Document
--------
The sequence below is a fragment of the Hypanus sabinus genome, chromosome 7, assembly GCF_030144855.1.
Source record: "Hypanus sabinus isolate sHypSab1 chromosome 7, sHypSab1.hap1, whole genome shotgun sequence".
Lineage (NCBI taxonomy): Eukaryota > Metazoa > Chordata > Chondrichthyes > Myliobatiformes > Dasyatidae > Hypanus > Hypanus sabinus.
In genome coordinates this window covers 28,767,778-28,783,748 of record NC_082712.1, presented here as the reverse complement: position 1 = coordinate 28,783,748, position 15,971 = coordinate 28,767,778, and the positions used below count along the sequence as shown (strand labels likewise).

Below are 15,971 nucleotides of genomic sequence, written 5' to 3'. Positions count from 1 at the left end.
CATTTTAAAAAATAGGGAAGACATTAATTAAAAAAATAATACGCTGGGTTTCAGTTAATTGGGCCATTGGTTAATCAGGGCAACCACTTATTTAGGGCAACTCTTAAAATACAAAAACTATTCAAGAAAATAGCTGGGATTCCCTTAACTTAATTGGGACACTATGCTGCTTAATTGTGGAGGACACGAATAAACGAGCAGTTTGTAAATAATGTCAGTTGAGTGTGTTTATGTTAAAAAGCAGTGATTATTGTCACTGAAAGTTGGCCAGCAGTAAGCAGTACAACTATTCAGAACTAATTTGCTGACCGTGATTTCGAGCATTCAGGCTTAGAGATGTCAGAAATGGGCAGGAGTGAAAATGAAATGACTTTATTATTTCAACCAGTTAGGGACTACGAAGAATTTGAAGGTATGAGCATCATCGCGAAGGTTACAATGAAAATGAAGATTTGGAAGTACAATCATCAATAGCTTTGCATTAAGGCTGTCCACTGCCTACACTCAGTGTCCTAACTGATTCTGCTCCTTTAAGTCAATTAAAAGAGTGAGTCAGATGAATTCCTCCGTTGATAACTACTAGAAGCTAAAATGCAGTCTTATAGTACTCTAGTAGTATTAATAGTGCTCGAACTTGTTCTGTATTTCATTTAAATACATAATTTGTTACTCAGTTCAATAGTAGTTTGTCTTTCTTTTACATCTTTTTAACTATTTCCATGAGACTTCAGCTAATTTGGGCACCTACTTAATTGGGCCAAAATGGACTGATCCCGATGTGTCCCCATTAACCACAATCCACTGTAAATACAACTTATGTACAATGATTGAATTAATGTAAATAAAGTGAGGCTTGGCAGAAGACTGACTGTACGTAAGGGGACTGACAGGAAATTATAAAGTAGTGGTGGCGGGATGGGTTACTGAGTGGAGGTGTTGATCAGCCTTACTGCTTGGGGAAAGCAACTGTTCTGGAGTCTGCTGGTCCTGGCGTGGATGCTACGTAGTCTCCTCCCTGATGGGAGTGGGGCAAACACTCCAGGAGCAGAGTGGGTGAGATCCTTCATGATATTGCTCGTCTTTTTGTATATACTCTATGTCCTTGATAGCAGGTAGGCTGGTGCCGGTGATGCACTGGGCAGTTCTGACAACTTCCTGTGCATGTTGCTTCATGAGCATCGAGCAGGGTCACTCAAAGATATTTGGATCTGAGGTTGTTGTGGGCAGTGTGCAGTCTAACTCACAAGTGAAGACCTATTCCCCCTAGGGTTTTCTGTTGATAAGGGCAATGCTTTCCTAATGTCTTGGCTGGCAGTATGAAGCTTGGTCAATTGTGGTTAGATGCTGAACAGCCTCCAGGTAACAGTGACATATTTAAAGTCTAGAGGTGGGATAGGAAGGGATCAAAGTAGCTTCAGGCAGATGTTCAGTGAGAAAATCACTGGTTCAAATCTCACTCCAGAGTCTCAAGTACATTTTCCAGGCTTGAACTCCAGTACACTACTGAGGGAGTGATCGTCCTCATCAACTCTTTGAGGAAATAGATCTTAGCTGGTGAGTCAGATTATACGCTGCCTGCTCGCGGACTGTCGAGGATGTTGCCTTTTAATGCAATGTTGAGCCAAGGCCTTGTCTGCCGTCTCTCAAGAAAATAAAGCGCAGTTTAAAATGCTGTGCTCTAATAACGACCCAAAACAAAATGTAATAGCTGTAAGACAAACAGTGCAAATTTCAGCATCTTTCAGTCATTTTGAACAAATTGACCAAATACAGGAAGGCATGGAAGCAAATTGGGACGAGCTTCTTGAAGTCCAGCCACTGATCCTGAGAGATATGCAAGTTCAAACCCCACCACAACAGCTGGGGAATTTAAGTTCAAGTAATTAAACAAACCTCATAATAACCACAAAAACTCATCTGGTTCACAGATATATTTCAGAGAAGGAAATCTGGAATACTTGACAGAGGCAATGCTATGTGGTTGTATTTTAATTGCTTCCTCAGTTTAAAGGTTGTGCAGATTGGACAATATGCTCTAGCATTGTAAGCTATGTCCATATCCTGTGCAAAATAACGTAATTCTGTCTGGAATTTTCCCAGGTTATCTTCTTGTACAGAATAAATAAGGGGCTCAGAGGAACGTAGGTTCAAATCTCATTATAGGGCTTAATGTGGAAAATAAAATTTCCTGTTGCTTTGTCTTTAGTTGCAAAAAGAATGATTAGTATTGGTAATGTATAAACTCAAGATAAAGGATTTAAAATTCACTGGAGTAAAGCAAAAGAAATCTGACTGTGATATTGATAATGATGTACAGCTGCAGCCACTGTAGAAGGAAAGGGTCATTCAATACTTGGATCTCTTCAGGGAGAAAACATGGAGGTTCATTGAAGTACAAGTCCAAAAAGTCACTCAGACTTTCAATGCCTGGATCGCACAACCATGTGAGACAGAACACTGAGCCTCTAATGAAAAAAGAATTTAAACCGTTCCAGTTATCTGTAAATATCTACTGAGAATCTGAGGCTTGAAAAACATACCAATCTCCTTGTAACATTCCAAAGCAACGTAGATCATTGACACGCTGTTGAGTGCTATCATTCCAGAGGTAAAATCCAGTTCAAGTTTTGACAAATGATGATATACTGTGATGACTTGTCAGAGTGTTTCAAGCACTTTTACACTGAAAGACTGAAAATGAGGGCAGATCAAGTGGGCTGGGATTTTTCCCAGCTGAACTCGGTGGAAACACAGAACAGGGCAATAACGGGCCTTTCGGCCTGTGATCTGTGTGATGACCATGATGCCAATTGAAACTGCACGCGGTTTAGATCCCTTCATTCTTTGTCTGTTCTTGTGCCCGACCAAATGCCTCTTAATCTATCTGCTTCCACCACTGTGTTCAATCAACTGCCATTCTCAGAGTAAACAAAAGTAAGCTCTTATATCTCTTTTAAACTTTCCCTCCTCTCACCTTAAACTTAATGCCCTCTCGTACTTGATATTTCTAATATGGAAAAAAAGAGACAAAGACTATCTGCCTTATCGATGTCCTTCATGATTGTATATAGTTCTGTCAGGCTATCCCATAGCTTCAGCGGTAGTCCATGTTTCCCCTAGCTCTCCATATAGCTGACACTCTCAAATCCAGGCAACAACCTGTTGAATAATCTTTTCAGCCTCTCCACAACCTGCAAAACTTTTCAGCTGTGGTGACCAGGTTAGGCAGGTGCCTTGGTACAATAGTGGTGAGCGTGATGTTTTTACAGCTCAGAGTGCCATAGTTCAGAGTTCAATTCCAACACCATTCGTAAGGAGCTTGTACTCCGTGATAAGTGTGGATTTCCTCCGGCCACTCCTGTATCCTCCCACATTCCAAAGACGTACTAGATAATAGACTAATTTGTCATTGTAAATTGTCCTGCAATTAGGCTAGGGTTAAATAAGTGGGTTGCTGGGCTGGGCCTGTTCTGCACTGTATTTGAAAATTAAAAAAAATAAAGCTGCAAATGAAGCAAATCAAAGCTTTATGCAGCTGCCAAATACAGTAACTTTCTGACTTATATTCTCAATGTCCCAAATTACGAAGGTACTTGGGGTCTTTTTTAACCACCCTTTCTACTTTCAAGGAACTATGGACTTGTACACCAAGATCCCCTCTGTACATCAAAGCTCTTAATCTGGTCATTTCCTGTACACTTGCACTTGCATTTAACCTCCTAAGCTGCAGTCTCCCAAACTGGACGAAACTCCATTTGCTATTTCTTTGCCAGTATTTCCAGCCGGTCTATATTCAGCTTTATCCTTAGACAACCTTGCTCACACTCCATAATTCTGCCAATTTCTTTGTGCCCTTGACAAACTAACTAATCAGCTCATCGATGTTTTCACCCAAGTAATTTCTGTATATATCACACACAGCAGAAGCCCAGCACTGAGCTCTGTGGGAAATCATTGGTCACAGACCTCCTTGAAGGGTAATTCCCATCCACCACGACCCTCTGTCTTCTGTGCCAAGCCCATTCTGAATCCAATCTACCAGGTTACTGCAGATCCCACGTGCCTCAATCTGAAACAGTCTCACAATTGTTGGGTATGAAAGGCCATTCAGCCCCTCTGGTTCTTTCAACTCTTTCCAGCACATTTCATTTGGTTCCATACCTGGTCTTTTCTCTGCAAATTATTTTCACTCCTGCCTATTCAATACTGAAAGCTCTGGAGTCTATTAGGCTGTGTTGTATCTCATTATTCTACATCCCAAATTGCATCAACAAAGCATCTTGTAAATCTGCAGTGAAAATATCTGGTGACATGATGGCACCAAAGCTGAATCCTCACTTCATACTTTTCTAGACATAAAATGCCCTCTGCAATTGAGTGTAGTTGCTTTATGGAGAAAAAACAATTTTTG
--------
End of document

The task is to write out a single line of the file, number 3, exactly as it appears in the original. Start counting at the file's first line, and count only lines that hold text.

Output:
Lineage (NCBI taxonomy): Eukaryota > Metazoa > Chordata > Chondrichthyes > Myliobatiformes > Dasyatidae > Hypanus > Hypanus sabinus.